This week in chapel, the second part of Luke’s story of The Road to Emmaus was read. It is a powerful story about how we come to know things; in this case, it reveals the way in which the idea and the reality of the Resurrection comes to birth in us through the interplay of words and deeds. The story illustrates what will become a distinct feature of the Christian religion, along with other religions, namely, Word and Sacrament, something proclaimed and heard and something seen and touched, ideas which are received in our hearts and minds. “Did not our heart burn within us?”
The Resurrection is an important doctrine of the Christian Faith but not a concept which is exclusive to Christians. The concept and idea appears in late Judaism and is an important feature of Islam as well. The idea of the Resurrection connects as well to other traditions of philosophical questions about what it means to be ‘you’, a self, a person, an individual, that involves the idea of the immortality of the soul, on the one hand, and the place of the body and nature in relation to the soul, on the other hand, in such things as reincarnation. The Resurrection affirms the idea of the individual as soul and body; the body matters in a radical way and belongs to your individuality.
The story of the Road to Emmaus is profoundly counter-culture in several ways. It affirms the individual as embodied and as an integral part of a community as distinct from being isolated and separate from others and in flight from the world and the body. It is the Christian event that opens us out to the universal event of God as essential life. As such it shows how death and sin are not ultimate but neither are they denied. The past is not eclipsed in some techno-fantasy flight to an imaginary future of our own devising. The Resurrection never lets us ignore or forget the Passion.
Last week we read about Jesus coming alongside the two disciples who were fleeing from Jerusalem in fear and uncertainty. Jesus engages them unawares; “their eyes were holden.” They didn’t recognise him since they had assumed he was dead. Our assumptions quite often constrain and limit our understanding. We often only see and hear what we want to see and hear. But in true Socratic fashion, Jesus draws out of them their fears and uncertainties and their expectations. That is part of the teaching.
Only then does he provide a way to think about what has perplexed and confused them. “He expounded unto them in all the Scriptures the things concerning himself.” He gives us a way to think about the things of the past by drawing them into the reality of things divine. He teaches. It is one way in which we come to know things, namely, through our engagement with the power and truth of ideas. He provides a way of understanding.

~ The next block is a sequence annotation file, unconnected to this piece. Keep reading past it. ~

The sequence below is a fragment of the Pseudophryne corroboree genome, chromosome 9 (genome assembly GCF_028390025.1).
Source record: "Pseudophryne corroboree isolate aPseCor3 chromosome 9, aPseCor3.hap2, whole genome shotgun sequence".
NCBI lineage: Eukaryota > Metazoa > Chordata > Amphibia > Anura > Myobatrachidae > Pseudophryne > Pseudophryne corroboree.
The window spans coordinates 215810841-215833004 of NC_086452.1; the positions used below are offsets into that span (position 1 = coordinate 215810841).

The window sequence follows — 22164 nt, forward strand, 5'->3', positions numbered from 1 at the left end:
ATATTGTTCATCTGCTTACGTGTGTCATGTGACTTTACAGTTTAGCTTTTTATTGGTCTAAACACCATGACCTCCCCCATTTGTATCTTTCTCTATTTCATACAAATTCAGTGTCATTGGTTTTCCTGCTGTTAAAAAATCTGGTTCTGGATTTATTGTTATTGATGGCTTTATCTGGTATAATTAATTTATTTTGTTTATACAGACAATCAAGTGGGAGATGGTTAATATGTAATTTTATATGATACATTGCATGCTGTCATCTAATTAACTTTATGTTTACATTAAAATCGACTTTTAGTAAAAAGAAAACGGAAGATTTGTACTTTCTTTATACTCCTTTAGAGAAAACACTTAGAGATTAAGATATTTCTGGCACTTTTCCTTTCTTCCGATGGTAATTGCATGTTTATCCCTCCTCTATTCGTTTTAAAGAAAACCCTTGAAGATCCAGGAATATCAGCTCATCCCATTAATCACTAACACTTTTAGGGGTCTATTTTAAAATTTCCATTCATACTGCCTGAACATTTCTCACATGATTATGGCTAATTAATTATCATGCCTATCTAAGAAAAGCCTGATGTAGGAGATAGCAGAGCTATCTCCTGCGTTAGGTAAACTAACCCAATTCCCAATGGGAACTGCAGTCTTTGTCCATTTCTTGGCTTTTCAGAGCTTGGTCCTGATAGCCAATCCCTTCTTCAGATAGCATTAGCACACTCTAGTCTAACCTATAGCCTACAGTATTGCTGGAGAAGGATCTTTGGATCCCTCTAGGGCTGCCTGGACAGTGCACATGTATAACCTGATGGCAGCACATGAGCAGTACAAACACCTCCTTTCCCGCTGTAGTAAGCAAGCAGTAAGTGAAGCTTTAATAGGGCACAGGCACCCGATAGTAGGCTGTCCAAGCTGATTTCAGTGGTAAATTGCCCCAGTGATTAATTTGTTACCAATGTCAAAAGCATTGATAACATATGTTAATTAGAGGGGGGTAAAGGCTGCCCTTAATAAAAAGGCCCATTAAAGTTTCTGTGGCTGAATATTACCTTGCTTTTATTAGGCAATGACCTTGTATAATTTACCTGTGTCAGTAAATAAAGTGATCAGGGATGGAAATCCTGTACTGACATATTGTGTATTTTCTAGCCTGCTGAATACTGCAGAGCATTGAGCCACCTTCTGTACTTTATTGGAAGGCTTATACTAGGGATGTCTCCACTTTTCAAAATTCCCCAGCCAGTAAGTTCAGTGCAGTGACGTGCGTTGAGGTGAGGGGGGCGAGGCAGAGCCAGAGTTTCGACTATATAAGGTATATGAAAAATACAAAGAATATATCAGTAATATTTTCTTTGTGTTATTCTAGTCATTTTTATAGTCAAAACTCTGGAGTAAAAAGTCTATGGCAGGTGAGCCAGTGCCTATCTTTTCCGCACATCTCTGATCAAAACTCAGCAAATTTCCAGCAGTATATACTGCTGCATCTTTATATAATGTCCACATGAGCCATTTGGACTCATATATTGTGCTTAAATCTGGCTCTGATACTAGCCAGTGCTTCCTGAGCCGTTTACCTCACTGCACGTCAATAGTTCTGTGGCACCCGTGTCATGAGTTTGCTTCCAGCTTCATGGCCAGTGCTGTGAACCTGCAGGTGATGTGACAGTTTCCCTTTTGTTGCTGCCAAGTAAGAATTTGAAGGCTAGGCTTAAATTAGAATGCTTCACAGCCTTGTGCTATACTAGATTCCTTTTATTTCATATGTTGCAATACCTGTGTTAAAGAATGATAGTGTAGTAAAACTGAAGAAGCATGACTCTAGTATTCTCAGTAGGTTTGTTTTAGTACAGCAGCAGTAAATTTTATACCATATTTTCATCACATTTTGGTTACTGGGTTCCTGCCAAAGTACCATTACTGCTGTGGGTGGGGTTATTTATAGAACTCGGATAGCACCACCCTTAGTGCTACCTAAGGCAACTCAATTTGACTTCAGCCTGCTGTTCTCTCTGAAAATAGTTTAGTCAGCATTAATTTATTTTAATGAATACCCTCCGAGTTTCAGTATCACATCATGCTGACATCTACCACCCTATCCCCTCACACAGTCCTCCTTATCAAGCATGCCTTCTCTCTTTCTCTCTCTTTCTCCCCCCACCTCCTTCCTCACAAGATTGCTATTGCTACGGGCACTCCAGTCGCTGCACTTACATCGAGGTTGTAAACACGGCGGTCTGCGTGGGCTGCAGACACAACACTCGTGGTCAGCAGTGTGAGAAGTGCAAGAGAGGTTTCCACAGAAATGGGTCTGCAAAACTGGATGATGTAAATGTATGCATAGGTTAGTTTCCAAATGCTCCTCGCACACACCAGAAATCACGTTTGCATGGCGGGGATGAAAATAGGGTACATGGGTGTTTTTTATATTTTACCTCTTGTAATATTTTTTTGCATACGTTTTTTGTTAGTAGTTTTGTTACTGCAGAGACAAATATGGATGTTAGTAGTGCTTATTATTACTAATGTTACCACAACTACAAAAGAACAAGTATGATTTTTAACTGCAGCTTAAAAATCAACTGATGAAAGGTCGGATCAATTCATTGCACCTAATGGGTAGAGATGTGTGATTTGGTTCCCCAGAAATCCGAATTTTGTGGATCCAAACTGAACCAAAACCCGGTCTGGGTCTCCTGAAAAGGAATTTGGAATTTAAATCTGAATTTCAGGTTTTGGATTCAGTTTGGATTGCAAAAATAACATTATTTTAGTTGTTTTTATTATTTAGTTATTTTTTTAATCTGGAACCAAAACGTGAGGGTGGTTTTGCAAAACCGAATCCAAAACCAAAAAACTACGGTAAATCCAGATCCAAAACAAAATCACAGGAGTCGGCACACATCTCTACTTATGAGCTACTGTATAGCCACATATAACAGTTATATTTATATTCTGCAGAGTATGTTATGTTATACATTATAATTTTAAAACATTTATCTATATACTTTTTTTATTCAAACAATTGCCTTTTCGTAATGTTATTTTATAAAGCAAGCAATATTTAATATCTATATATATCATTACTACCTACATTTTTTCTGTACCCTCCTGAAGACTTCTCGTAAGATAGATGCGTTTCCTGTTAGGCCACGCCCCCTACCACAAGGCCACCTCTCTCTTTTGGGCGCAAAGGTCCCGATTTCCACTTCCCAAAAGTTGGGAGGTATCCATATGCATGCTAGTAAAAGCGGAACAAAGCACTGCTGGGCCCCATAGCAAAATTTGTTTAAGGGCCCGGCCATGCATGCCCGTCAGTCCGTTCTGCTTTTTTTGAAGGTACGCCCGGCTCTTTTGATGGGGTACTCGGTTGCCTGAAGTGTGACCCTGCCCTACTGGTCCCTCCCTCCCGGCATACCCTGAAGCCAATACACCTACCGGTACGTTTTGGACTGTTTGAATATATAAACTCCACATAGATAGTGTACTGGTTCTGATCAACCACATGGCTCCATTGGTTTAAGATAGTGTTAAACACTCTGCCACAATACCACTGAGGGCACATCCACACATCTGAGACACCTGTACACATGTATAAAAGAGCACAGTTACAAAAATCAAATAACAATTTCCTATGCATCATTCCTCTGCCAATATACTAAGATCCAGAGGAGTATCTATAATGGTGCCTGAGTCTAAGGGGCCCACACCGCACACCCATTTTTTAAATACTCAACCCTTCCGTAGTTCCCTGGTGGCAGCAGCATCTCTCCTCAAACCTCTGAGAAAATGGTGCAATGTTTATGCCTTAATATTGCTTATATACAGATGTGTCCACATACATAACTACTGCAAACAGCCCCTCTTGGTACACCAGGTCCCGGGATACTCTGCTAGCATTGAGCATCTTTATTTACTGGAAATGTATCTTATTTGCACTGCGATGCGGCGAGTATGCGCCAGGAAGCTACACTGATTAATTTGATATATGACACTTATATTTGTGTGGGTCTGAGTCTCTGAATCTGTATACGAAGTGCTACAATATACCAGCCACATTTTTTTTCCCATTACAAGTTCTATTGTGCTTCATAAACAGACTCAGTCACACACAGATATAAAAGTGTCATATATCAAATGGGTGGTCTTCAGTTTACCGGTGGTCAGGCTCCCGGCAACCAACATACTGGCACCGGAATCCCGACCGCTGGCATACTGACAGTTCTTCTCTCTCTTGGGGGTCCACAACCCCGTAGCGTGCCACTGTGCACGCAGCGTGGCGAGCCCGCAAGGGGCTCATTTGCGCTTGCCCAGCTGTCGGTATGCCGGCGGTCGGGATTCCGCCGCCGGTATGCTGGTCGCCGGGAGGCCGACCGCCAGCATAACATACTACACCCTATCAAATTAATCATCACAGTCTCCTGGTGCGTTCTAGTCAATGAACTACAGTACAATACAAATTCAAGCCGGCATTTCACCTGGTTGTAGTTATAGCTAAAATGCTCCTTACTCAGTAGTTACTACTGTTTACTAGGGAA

That is one way. But in Emmaus he shows us another way. They complement each other. “As he sat at meat with them, he took bread, and blessed it, and brake, and gave to them.” The action immediately recalls them to the Last Supper, the night in which he was betrayed, when he did exactly the same thing. As Luke simply says, “And their eyes were opened, and they knew him.” It is a kind of ‘aha moment’, a moment of recognition, an anagnorisis, and one which has an immediate effect on them that leads to a peripeteia, a reversal of situation. We are given to see the immediate effect. “They said to one another, Did not our heart burn within us while he talked with us by the way, and while he opened to us the Scriptures?” The idea of Christ opening to us an understanding of the Scriptures is a favourite theme in Luke’s Gospel. Here we see the effect of the teaching and the action of Christ that recalls them to his presence with them at once on the Eve of the Passion and now on the day of Resurrection. The same reality is present albeit in the different modes of suffering and joy.
What is the change? Education is transformative. The transformative aspect is not a rejection of the past or of the body or of the natural world as if all that is evil. The Resurrection affirms the essential goodness of the world and of the body as belonging to the event of God as essential life. It is not about becoming a different person but about becoming more fully and more truly who you are. The change is from fear to love. As the novelist and theologian Marilynne Robinson notes, “fear is not a Christian habit of mind” because “Christ is a gracious, abiding presence in all reality”. Such is the meaning of God as essential life. The two disciples immediately return to the very place from which they had been fleeing. They are no longer afraid. They return to Jerusalem only to hear from the others about the Risen Christ and then to tell them “how he was known of them in the breaking of the bread.”
These lovely ideas and lovely images are about the different forms of our learning; our learning from things being taught and our learning from things being done. Word and deed; Word and Sacrament. Such things counter both the fears and uncertainties and the over-assertions and certainties of our contemporary world. And, just perhaps, our hearts may burn within us in coming to knowledge. At the very least, the story offers a way to think about what it means to be a self, a person, soul and body, through our engagement and being with one another in community. At the very least, we might come to know ourselves as part of something larger than ourselves. We need not be in flight from ourselves or the world.
(Rev’d) David Curry
Chaplain, Head of English & ToK TeacherChair of the Department of Religion and Philosophy